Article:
The 5 Most Expensive Cities to Rent Office Space In (and How to Get It for Less)
If you want to buy office space in one of the world’s biggest cities, it’ll cost you, according to Knight Frank’s 2018 Global Cities Report. Knight Frank’s methodology was to take $100 million and see just how much space that would buy around the world. The results may not be that surprising, but they confirm an ongoing trend. Office space is getting more expensive, and new businesses are having to find smart new ways to circumvent this harsh reality.
It makes sense for entrepreneurs to found companies in the world’s business capitals. But with prices reaching new heights, it’s getting less and less feasible. But, the economy needs these fresh businesses to drive innovation and experimentation in the market. Thankfully, alternatives to traditional office rentals are emerging to combat rising prices.
First, let’s take a trip around the world and see what our $100m dollars will buy us. Then we’ll look closer at some of the ways new businesses can thrive in this expensive environment.
In London, $100m will buy investors exactly 43,899 square feet of office space. That’s less than one acre. For comparison, Google’s brand new campus in London’s King’s Cross will be 67 acres when it’s finished. Granted, very few companies will need this kind of space, but it’s clear buying an office here is expensive.
Zurich is Europe’s second most expensive city. $100m will buy even less here than it will in London at 43,754 square feet. The Swiss business centre’s global makeup has made it an attractive destination for startups, but once again, office prices could prove a difficult hurdle.
As Europe’s most expensive city to buy an office in, you’ll only get 36,662 square feet for your £100m in the French capital. The dense composition of the city means prime space is bitterly fought over.
More expensive than anywhere in Europe, 31,282 square feet is all $100m will buy investors in Tokyo, inevitably leading to high rental costs for newer businesses.
1. Hong Kong
At just 11,698 square feet for $100m, Hong Kong is a whopping three times more expensive than Tokyo, it’s closest competitor. Knight Frank actually advises investors to take their money elsewhere. Rather than investing in any of these expensive cities, they should invest in other markets—office space in up-and-coming business centres that is likely to grow in value.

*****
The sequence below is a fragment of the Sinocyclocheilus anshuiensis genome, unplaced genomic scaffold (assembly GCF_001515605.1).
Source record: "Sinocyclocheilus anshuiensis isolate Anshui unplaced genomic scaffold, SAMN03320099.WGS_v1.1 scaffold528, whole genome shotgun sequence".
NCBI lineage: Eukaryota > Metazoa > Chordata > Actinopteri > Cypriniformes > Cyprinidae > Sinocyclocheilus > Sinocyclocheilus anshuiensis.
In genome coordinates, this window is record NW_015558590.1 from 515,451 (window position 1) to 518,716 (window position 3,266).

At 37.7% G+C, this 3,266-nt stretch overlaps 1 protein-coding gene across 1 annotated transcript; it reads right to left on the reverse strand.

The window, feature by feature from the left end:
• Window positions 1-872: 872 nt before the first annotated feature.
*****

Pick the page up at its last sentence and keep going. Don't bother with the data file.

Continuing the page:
But where does this leave startups? Setting up a new enterprise in an up-and-coming business district is possible, but it’s much harder to gain global traction without working in a global city. And since office space is so valuable in many of the most strategically advantageous areas, rent, too, is often out of reach for new businesses without huge financial backing.
The best entrepreneurs rarely let anything stand in their way, so it’s no surprise that solid methods to maintain a city base without breaking the bank have emerged.
Virtual offices offer central locations without the price tag
Just as the price of purchasing commercial space in London has risen, so too has the cost of renting in the capital. In 2016, EY found that rents had risen by 70% in the preceding five years. In light of this, alternatives have presented themselves.
Virtual offices have surged in popularity. Instead of renting physical space in London, businesses can work from elsewhere, but still have a London address. Virtual offices give companies the appearance of being based in businesses centres by providing a postal address and local phone number. Companies like Landmark even allow businesses to create custom packages for London virtual offices by opting in and out of services such as call answering and mail forwarding.
Coworking lets small businesses share the burden
If a startup still can’t resist the physical draw of the big city, there are other ways to avoid costly rents. Coworking—the practice of sharing workspace with other businesses—has seen a popularity increase almost in line with the rise in office rents.
Companies like WeWork create offices in the most in-demand areas of major cities, and allow several companies to share on flexible, (relatively) affordable contracts as they work in one shared space. Packages range from single desks to custom builds, all of which are cheaper than conventional rental leases.
Coworking is not just popular for financial reasons. It’s been suggested that co-working arrangements can actually make employees happier as it allows for open space, collaboration, and autonomy.
With these two approaches, startups are still able to thrive, even in the most expensive areas of office real estate.
This article does not necessarily reflect the opinions of the editors or management of EconoTimes.